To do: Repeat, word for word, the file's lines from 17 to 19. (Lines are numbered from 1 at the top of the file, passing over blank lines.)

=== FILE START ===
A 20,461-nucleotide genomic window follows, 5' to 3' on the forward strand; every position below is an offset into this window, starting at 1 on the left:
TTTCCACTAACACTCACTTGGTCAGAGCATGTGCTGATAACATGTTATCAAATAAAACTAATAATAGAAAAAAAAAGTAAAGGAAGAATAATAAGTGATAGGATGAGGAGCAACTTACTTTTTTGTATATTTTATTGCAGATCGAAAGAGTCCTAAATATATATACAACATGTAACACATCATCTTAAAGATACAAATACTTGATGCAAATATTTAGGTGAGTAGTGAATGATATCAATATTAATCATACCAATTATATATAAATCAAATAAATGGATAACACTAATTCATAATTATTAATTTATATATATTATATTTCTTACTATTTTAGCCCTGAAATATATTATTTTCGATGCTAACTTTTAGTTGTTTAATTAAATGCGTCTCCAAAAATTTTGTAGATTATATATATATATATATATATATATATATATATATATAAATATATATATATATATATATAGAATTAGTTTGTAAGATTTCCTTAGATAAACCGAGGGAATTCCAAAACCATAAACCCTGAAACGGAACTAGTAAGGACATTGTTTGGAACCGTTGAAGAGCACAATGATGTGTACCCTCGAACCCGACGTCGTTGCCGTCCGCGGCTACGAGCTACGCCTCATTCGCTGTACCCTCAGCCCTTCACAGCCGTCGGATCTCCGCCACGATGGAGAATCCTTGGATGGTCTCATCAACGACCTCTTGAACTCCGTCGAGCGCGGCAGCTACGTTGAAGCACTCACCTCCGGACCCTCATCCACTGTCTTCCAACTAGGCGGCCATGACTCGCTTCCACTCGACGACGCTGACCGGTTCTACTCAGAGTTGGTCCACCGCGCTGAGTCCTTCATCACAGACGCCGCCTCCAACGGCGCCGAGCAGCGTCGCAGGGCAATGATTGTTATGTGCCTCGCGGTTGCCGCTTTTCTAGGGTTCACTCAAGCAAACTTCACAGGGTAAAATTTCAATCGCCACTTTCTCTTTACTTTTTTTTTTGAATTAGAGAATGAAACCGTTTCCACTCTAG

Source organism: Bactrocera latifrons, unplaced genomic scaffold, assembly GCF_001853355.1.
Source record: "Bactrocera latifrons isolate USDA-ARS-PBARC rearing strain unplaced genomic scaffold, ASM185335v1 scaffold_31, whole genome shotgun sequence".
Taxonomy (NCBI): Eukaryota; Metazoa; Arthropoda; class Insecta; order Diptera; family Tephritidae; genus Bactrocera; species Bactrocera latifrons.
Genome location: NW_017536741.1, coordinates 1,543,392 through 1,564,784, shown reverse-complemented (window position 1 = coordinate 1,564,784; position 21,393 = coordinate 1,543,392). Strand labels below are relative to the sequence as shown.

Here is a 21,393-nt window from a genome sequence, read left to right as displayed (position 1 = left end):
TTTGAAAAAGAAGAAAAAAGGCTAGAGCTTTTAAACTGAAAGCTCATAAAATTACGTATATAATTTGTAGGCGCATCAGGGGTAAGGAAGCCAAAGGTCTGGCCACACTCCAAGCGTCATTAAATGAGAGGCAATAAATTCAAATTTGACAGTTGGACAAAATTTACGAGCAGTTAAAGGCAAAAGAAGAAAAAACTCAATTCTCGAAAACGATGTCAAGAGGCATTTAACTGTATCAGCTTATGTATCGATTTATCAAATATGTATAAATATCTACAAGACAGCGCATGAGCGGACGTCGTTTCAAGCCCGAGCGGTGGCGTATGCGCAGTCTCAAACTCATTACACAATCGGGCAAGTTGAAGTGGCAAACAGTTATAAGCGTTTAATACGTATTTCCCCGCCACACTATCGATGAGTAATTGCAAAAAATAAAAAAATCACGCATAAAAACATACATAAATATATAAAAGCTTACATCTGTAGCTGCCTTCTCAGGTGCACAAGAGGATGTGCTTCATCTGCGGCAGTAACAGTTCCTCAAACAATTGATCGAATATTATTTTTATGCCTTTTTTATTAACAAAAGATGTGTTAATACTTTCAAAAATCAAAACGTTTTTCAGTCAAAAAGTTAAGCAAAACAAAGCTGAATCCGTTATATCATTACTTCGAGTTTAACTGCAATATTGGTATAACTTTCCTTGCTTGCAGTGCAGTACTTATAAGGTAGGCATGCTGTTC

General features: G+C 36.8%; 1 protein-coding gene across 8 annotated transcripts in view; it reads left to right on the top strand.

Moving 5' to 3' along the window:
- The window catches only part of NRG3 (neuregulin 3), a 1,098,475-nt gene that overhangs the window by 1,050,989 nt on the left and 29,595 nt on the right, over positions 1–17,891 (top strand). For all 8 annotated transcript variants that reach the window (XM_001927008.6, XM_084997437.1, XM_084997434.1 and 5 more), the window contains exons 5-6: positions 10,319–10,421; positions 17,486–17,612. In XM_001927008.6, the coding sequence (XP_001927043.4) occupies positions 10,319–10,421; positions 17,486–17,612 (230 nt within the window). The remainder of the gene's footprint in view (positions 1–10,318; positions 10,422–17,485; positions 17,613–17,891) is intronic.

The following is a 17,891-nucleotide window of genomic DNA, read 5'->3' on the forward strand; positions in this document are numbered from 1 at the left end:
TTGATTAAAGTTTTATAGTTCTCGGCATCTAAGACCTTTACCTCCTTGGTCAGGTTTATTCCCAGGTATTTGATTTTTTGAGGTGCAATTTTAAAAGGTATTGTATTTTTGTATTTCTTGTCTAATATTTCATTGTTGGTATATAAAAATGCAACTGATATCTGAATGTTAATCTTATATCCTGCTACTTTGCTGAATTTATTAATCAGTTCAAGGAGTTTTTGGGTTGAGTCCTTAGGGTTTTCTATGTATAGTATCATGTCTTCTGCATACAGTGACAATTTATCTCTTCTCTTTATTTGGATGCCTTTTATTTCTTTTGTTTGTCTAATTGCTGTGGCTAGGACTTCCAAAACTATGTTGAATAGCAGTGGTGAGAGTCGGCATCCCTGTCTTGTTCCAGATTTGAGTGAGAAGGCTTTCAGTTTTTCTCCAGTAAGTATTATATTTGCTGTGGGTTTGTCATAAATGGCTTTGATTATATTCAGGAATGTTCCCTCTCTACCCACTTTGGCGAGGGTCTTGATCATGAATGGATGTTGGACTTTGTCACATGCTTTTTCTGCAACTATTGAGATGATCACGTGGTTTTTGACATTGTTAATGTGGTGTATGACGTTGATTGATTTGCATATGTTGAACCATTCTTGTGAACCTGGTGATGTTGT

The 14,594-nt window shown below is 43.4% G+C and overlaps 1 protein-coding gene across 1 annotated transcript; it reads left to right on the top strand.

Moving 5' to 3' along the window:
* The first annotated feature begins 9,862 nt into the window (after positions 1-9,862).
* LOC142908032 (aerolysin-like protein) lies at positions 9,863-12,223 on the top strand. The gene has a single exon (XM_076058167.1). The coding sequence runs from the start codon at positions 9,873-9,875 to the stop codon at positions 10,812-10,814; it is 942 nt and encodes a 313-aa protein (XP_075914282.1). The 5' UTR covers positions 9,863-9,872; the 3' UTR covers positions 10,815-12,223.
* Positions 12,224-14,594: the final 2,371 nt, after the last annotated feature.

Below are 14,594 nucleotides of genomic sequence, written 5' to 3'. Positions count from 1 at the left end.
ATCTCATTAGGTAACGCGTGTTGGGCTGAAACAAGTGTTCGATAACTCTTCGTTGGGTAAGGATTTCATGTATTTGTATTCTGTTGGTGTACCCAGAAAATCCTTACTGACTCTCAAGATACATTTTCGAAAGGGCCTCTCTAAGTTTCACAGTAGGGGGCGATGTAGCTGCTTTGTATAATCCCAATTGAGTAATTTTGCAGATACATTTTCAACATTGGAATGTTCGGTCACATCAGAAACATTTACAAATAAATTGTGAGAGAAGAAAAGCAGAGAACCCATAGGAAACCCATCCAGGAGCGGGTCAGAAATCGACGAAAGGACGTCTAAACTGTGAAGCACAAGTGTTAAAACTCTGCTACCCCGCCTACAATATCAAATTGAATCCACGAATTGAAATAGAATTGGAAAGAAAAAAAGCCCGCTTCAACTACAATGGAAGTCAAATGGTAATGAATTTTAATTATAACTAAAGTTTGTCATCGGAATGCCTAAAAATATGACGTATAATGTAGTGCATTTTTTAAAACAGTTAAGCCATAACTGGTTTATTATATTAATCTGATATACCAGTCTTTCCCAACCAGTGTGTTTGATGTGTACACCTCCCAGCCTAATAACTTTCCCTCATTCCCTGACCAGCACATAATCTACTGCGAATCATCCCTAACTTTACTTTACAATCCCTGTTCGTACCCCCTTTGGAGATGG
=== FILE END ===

* LOC142908032 (aerolysin-like protein) lies at positions 9,863-12,223 on the top strand. The gene has a single exon (XM_076058167.1). The coding sequence runs from the start codon at positions 9,873-9,875 to the stop codon at positions 10,812-10,814; it is 942 nt and encodes a 313-aa protein (XP_075914282.1). The 5' UTR covers positions 9,863-9,872; the 3' UTR covers positions 10,815-12,223.
* Positions 12,224-14,594: the final 2,371 nt, after the last annotated feature.

Below are 14,594 nucleotides of genomic sequence, written 5' to 3'. Positions count from 1 at the left end.